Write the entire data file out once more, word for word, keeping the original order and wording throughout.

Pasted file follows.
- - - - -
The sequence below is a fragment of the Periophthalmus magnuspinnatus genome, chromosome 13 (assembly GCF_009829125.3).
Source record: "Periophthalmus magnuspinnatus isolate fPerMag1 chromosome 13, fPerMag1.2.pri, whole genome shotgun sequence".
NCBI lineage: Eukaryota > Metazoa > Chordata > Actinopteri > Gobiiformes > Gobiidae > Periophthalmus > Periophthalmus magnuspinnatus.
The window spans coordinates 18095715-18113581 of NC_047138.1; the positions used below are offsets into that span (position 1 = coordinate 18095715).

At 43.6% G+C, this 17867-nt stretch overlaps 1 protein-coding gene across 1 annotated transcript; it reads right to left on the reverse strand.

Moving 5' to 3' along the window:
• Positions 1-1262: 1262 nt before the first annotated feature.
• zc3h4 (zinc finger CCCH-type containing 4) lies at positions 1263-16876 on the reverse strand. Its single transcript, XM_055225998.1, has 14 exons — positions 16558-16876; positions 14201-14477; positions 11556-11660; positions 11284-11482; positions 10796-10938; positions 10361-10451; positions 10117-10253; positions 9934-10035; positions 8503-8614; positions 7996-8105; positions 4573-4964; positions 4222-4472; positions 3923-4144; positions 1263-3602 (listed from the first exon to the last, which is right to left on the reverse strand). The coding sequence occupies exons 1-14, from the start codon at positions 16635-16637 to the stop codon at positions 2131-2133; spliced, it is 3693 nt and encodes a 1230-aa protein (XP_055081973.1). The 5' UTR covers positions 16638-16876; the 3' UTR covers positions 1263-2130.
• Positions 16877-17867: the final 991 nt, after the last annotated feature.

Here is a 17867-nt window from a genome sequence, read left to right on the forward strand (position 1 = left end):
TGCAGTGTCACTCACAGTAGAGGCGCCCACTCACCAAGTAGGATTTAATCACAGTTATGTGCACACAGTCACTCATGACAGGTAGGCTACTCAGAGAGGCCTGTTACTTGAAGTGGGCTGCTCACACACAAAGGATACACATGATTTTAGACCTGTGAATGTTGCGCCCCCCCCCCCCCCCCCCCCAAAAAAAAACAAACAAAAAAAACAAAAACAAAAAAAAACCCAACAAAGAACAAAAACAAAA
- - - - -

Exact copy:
The sequence below is a fragment of the Periophthalmus magnuspinnatus genome, chromosome 13 (assembly GCF_009829125.3).
Source record: "Periophthalmus magnuspinnatus isolate fPerMag1 chromosome 13, fPerMag1.2.pri, whole genome shotgun sequence".
NCBI lineage: Eukaryota > Metazoa > Chordata > Actinopteri > Gobiiformes > Gobiidae > Periophthalmus > Periophthalmus magnuspinnatus.
The window spans coordinates 18095715-18113581 of NC_047138.1; the positions used below are offsets into that span (position 1 = coordinate 18095715).

At 43.6% G+C, this 17867-nt stretch overlaps 1 protein-coding gene across 1 annotated transcript; it reads right to left on the reverse strand.

Moving 5' to 3' along the window:
• Positions 1-1262: 1262 nt before the first annotated feature.
• zc3h4 (zinc finger CCCH-type containing 4) lies at positions 1263-16876 on the reverse strand. Its single transcript, XM_055225998.1, has 14 exons — positions 16558-16876; positions 14201-14477; positions 11556-11660; positions 11284-11482; positions 10796-10938; positions 10361-10451; positions 10117-10253; positions 9934-10035; positions 8503-8614; positions 7996-8105; positions 4573-4964; positions 4222-4472; positions 3923-4144; positions 1263-3602 (listed from the first exon to the last, which is right to left on the reverse strand). The coding sequence occupies exons 1-14, from the start codon at positions 16635-16637 to the stop codon at positions 2131-2133; spliced, it is 3693 nt and encodes a 1230-aa protein (XP_055081973.1). The 5' UTR covers positions 16638-16876; the 3' UTR covers positions 1263-2130.
• Positions 16877-17867: the final 991 nt, after the last annotated feature.

Here is a 17867-nt window from a genome sequence, read left to right on the forward strand (position 1 = left end):
TGCAGTGTCACTCACAGTAGAGGCGCCCACTCACCAAGTAGGATTTAATCACAGTTATGTGCACACAGTCACTCATGACAGGTAGGCTACTCAGAGAGGCCTGTTACTTGAAGTGGGCTGCTCACACACAAAGGATACACATGATTTTAGACCTGTGAATGTTGCGCCCCCCCCCCCCCCCCCCCCAAAAAAAAACAAACAAAAAAAACAAAAACAAAAAAAAACCCAACAAAGAACAAAAACAAAA